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Mansfield Park

Austen, Jane, 1775-1817 (Paperback - 2008)
Average Rating: 4 stars out of 5.
Mansfield Park
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Penguin Putnam
200th ANNIVERSARY EDITION

Mansfield Park is named for the magnificent, idyllic estate that is home to the wealthy Bertram family and that serves as a powerful symbol of English tradition and stability. The novel’s heroine, Fanny Price?a ?poor relation” living with the Bertrams?is acutely conscious of her inferior status and yet she dares to love their son Edmund?from afar. With five marriageable young people on the premises, the peace at Mansfield cannot last. Courtships, entertainments, and intrigues throw the place into turmoil, and Fanny finds herself unwillingly competing with a dazzlingly witty and lovely rival. As Margaret Drabble points out in her incisive Introduction, the house becomes ?full of the energies of discord?sibling rivalry, greed, ambition, illicit sexual passion, and vanity,” and the novel grows ever more engrossing right up to Mansfield’s final scandal and the satisfying conclusion. Unique in its moral design and its brilliant interplay of the forces of tradition and change, Mansfield Park was the first novel of Jane Austen’s maturity, and the first in which the author turned her unerring eye on the concerns of English society at a time of great upheaval.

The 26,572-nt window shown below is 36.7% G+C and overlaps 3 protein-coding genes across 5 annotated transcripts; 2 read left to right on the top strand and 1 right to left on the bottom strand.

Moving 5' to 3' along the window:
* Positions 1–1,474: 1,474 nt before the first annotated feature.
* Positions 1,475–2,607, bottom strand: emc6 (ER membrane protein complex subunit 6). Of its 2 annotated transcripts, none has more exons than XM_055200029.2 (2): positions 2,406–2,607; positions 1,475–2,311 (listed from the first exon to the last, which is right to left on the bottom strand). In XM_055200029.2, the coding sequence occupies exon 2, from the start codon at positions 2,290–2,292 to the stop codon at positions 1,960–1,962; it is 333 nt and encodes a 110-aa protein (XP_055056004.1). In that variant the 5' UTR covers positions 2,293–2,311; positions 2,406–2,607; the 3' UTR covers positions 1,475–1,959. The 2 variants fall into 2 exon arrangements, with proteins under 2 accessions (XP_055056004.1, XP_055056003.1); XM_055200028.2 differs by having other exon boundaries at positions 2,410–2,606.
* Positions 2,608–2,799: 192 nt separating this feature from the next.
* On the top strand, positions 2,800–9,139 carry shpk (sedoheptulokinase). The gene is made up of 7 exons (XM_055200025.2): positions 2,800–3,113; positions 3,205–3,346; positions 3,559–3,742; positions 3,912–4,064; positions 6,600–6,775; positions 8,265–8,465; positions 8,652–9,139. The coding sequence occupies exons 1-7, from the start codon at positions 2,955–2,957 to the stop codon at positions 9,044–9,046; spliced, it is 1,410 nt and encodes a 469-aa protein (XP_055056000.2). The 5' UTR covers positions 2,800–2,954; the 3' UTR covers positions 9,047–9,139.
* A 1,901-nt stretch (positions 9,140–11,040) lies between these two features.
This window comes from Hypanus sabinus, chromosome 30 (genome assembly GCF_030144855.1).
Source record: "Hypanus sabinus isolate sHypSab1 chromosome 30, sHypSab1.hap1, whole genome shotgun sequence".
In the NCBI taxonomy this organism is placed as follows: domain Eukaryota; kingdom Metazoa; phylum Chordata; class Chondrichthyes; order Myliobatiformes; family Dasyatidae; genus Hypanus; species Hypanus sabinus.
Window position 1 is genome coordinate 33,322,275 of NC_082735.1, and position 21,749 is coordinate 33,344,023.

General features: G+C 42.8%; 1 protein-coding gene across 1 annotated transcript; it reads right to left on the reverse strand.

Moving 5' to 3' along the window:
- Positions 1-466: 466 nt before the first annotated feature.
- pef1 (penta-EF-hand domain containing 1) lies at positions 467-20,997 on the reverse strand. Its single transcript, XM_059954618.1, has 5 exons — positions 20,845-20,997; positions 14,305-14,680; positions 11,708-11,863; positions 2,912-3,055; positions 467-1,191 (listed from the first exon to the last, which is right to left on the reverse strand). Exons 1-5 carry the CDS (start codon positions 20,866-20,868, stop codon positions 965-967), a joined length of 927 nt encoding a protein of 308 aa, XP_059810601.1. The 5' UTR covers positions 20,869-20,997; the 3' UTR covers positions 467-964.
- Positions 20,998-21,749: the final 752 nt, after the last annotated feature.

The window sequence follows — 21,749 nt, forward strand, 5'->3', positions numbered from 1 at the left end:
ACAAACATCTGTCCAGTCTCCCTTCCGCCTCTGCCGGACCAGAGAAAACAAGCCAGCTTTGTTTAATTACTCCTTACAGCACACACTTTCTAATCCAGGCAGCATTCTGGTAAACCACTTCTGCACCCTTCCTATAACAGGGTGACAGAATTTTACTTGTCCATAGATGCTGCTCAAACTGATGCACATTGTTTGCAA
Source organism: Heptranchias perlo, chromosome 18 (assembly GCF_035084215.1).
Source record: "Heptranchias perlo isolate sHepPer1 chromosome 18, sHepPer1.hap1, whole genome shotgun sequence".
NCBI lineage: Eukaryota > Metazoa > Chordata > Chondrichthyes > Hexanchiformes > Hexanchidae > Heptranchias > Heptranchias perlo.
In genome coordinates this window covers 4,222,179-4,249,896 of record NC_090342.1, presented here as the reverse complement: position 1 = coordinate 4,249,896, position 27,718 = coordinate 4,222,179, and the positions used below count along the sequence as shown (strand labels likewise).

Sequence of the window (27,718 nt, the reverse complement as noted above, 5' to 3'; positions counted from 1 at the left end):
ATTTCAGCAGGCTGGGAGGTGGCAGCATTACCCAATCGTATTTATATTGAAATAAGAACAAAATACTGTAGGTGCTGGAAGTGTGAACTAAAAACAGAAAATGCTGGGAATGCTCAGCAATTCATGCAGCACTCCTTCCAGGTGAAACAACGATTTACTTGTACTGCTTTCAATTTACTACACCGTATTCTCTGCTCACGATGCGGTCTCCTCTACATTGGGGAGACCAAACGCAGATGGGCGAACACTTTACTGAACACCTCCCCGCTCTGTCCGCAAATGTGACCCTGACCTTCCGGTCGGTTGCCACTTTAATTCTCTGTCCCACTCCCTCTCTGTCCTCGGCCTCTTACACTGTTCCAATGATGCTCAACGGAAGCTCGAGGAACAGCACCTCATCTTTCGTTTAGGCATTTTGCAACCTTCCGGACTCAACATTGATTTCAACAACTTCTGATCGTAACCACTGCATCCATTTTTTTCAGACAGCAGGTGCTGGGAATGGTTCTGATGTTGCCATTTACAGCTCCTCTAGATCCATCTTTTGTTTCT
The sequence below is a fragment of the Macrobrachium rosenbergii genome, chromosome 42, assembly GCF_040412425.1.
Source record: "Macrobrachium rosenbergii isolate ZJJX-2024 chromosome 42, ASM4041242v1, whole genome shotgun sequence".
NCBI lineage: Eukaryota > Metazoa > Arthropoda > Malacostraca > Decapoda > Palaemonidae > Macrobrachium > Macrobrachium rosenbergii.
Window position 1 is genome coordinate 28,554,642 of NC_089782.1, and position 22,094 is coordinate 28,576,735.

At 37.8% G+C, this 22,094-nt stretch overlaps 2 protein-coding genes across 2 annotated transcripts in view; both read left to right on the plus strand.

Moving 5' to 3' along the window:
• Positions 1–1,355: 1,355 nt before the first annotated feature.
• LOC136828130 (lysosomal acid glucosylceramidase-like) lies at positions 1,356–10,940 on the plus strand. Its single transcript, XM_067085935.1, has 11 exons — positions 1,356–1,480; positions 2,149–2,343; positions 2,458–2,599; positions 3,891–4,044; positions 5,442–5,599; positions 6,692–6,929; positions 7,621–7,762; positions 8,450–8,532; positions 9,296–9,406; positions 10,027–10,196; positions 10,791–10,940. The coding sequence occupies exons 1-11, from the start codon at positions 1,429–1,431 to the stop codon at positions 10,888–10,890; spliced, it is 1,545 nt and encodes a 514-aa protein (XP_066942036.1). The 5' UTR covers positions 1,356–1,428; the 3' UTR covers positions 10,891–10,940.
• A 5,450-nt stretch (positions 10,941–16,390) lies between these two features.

With an Introduction by Margaret Drabble and an Afterword by Julia Quinn



Authors: Austen, Jane, 1775-1817
Statement of Responsibility: Jane Austen ; with an introduction by Margaret Drabble and a new afterword by Julia Quinn
Title: Mansfield Park
Publisher: New York, N.Y. : Signet Classics, 2008
Edition: 1st Signet Classics ed. (Quinn afterword)
Characteristics: xx, 415 p. ; 18 cm.
Bibliography: Includes bibliographical references (p. [xix-xx])
Subject Headings: Young women Fiction Children of the rich Fiction Country homes Fiction Adoptees Fiction Cousins Fiction England Fiction Uncles Fiction
Genre/Form: Domestic fiction
Love stories
Topical Term: Young women
Children of the rich
Country homes
Adoptees
Cousins
Uncles
Additional Contributors: Drabble, Margaret 1939-
Quinn, Julia 1970-
LCCN: 2009439521
ISBN: 9780451531117
0451531116
Branch Call Number: CLASSICS FIC A
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Feb 28, 2014
  • EuSei rated this: 5 stars out of 5.